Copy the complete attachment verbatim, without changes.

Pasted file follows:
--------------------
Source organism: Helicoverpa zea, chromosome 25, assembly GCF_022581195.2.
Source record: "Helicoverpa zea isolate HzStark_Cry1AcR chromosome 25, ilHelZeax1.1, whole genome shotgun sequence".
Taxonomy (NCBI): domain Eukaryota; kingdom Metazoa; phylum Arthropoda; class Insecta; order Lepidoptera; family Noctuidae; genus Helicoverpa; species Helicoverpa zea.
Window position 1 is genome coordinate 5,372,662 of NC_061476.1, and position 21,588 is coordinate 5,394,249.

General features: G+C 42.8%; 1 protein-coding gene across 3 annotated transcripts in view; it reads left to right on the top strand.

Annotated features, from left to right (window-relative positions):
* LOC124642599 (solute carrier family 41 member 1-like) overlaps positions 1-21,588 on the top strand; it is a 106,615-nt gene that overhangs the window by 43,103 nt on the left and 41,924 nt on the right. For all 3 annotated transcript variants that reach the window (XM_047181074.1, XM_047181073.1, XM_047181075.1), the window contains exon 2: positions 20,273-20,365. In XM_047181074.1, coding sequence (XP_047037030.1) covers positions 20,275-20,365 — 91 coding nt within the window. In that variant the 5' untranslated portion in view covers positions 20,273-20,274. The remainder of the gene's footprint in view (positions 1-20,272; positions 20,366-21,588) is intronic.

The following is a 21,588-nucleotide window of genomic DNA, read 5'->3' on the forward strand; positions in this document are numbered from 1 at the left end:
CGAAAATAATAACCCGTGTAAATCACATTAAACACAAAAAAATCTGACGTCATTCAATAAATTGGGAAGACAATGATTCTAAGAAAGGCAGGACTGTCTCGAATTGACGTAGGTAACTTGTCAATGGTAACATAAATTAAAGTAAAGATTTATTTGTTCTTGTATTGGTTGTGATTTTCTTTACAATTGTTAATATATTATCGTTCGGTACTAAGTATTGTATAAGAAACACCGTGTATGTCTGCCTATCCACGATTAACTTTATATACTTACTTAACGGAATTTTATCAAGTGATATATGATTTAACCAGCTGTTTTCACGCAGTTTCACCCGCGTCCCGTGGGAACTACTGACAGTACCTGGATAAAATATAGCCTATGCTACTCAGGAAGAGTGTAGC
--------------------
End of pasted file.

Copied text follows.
Source organism: Helicoverpa zea, chromosome 25, assembly GCF_022581195.2.
Source record: "Helicoverpa zea isolate HzStark_Cry1AcR chromosome 25, ilHelZeax1.1, whole genome shotgun sequence".
Taxonomy (NCBI): domain Eukaryota; kingdom Metazoa; phylum Arthropoda; class Insecta; order Lepidoptera; family Noctuidae; genus Helicoverpa; species Helicoverpa zea.
Window position 1 is genome coordinate 5,372,662 of NC_061476.1, and position 21,588 is coordinate 5,394,249.

General features: G+C 42.8%; 1 protein-coding gene across 3 annotated transcripts in view; it reads left to right on the top strand.

Annotated features, from left to right (window-relative positions):
* LOC124642599 (solute carrier family 41 member 1-like) overlaps positions 1-21,588 on the top strand; it is a 106,615-nt gene that overhangs the window by 43,103 nt on the left and 41,924 nt on the right. For all 3 annotated transcript variants that reach the window (XM_047181074.1, XM_047181073.1, XM_047181075.1), the window contains exon 2: positions 20,273-20,365. In XM_047181074.1, coding sequence (XP_047037030.1) covers positions 20,275-20,365 — 91 coding nt within the window. In that variant the 5' untranslated portion in view covers positions 20,273-20,274. The remainder of the gene's footprint in view (positions 1-20,272; positions 20,366-21,588) is intronic.

The following is a 21,588-nucleotide window of genomic DNA, read 5'->3' on the forward strand; positions in this document are numbered from 1 at the left end:
CGAAAATAATAACCCGTGTAAATCACATTAAACACAAAAAAATCTGACGTCATTCAATAAATTGGGAAGACAATGATTCTAAGAAAGGCAGGACTGTCTCGAATTGACGTAGGTAACTTGTCAATGGTAACATAAATTAAAGTAAAGATTTATTTGTTCTTGTATTGGTTGTGATTTTCTTTACAATTGTTAATATATTATCGTTCGGTACTAAGTATTGTATAAGAAACACCGTGTATGTCTGCCTATCCACGATTAACTTTATATACTTACTTAACGGAATTTTATCAAGTGATATATGATTTAACCAGCTGTTTTCACGCAGTTTCACCCGCGTCCCGTGGGAACTACTGACAGTACCTGGATAAAATATAGCCTATGCTACTCAGGAAGAGTGTAGC